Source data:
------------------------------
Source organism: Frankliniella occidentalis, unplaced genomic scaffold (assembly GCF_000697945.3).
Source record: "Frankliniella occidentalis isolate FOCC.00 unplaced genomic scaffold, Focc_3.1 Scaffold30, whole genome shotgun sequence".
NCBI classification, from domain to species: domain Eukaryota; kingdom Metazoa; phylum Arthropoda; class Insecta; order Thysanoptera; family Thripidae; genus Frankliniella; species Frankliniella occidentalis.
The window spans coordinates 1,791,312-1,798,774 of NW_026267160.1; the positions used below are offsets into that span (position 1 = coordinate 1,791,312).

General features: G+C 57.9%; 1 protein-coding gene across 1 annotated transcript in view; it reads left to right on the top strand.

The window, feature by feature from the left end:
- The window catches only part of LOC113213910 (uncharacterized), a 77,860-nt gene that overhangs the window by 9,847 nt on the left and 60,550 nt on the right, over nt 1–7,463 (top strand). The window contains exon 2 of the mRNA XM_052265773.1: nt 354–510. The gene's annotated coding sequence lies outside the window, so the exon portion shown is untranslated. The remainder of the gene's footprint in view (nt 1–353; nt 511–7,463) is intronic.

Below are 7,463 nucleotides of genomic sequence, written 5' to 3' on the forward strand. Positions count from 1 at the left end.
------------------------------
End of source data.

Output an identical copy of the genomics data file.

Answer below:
Source organism: Frankliniella occidentalis, unplaced genomic scaffold (assembly GCF_000697945.3).
Source record: "Frankliniella occidentalis isolate FOCC.00 unplaced genomic scaffold, Focc_3.1 Scaffold30, whole genome shotgun sequence".
NCBI classification, from domain to species: domain Eukaryota; kingdom Metazoa; phylum Arthropoda; class Insecta; order Thysanoptera; family Thripidae; genus Frankliniella; species Frankliniella occidentalis.
The window spans coordinates 1,791,312-1,798,774 of NW_026267160.1; the positions used below are offsets into that span (position 1 = coordinate 1,791,312).

General features: G+C 57.9%; 1 protein-coding gene across 1 annotated transcript in view; it reads left to right on the top strand.

The window, feature by feature from the left end:
- The window catches only part of LOC113213910 (uncharacterized), a 77,860-nt gene that overhangs the window by 9,847 nt on the left and 60,550 nt on the right, over nt 1–7,463 (top strand). The window contains exon 2 of the mRNA XM_052265773.1: nt 354–510. The gene's annotated coding sequence lies outside the window, so the exon portion shown is untranslated. The remainder of the gene's footprint in view (nt 1–353; nt 511–7,463) is intronic.

Below are 7,463 nucleotides of genomic sequence, written 5' to 3' on the forward strand. Positions count from 1 at the left end.